North Korea on Tuesday launched the most provocative weapons demonstrations, forcing Japan to issue evacuation notices and suspend trains during the ballistic missile flight.
Residents in northern Japan were woken up Tuesday by sirens and warnings to prepare to evacuate their homes following the launch of a ballistic missile by North Korea.
The missile flew over northern Japan early in the morning and landed outside the country’s exclusive economic zone east of the nation in the Pacific Ocean. Japan’s Defense Minister Yasukazu Hamada said there were no reports of damage to aircraft or ships.
The launch was the most provocative and reckless act that marked a significant escalation in its weapons testing program. According to analysts, the missile was the Hwasong-12, rolled out in a military parade in January during the Kim regime.
The test marks North Korea’s seventh missile launch over Japan. The last occasion was in September 2017. It is also the 23rd time North Korea has launched a missile this year, including the most ballistic missiles fired in a single year since Kim Jong Un took power in 2012. Compared to Kim, Pyongyang conducted four tests in 2020 and eight in 2021.
Later Tuesday, the South Korean Joint Chiefs of Defense said in a statement that the United States and South Korea conducted a “combined attack squadron flight and precision bombing drill in response to North Korea’s intermediate-range ballistic missile provocation today.”
So, why is this a big deal, and why does North Korea fire missiles? Here’s everything you need to know about North Korea’s ballistic missile launches:
What Do We Know About North Korea’s Recent Missile Launch?
On Tuesday, North Korea’s missile flew 4,600 kilometers with an altitude of about 1,000 kilometers — putting it within reach of the U.S. territory of Guam.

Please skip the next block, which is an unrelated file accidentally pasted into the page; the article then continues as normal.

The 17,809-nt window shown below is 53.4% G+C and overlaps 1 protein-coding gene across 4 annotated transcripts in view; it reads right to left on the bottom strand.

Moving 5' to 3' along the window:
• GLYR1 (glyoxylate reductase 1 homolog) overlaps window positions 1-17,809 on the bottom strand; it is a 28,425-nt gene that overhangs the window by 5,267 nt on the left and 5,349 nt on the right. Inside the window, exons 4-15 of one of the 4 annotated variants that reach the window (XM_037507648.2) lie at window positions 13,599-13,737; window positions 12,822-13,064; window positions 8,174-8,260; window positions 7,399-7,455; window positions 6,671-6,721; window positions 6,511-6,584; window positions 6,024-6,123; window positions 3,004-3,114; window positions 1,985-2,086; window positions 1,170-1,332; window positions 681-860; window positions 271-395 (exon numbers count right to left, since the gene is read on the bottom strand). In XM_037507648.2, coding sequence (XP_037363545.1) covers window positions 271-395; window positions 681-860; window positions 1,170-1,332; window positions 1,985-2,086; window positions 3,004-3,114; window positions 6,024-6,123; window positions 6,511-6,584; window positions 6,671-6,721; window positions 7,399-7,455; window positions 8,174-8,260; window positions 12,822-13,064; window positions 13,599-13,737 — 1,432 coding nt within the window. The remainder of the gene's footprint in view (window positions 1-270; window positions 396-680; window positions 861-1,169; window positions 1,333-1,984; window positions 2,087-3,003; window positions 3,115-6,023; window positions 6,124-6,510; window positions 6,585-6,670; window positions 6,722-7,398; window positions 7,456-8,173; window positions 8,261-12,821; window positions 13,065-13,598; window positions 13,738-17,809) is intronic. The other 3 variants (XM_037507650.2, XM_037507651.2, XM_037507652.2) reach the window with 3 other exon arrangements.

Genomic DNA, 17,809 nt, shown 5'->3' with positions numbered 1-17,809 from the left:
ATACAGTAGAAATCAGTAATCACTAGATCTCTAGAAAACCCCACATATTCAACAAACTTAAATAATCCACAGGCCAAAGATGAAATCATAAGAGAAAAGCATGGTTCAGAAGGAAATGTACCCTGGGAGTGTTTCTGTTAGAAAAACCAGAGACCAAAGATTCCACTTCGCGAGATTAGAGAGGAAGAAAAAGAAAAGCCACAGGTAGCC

According to officials in Tokyo and Seoul, the missile covered the longest distance ever traveled by a North Korean weapon. Some experts, including Jeffrey Lewis, director of the East Asia Nonproliferation Program at CNS, suggested that the missile fired was likely the Hwasong-12, an intermediate-range ballistic missile North Korea tested in 2017.
“This is a missile that North Korea started testing in 2017 … So it’s not really a new missile,” said Jeffrey Lewis. “North Korea has a bunch of missiles that are shorter range, and that wouldn’t go over Japan, but they have a small number of missiles that could make that journey.”
Does North Korea’s Missile Testing Pose Any Threat?
Firing missiles toward and over other countries are considered hugely provocative, which is why most countries avoid doing it completely, as it can easily be mistaken for an attack. Furthermore, the UN forbids North Korea from carrying out ballistic and nuclear weapons tests.
As the missile travels down its target, it could pose risks to aircraft and ships, especially when launched unannounced. The worst may happen if the test fails, causing the missile to fall short and endangering many people’s lives. According to Japanese Chief Cabinet Secretary Hirokazu Matsuno, the missile flew over Japan’s Tohoku region, which is home to more than 8 million people.
Why is North Korea Launching Missiles?
According to some experts, North Korea’s weapons are designed to carry battlefield nuclear warheads to counter the stronger forces of the United States and South Korea, which stations approximately 28,500 troops in the South.
However, there are different opinions on why North Korea fired a missile on Tuesday. Robert Ward, senior fellow for Japanese Security Studies at the International Institute for Strategic Studies, said the unstable international situation may have prompted North Korea to fire Tuesday’s missile.
“North Korea may be trying to exploit the unstable international situation, which it will see as a tailwind,” Ward said.
Lewis disagreed, claiming that North Korea sometimes retaliates or responds to specific actions by Western groups or players; for the large part, “they have their own scheduled … and I don’t think we have a lot of impact on the timing.”
Lewis added that North Korea usually takes a break in testing during summer when weather is not favorable and resumes in the fall and early winter, which means Tuesday offered the right conditions for a test.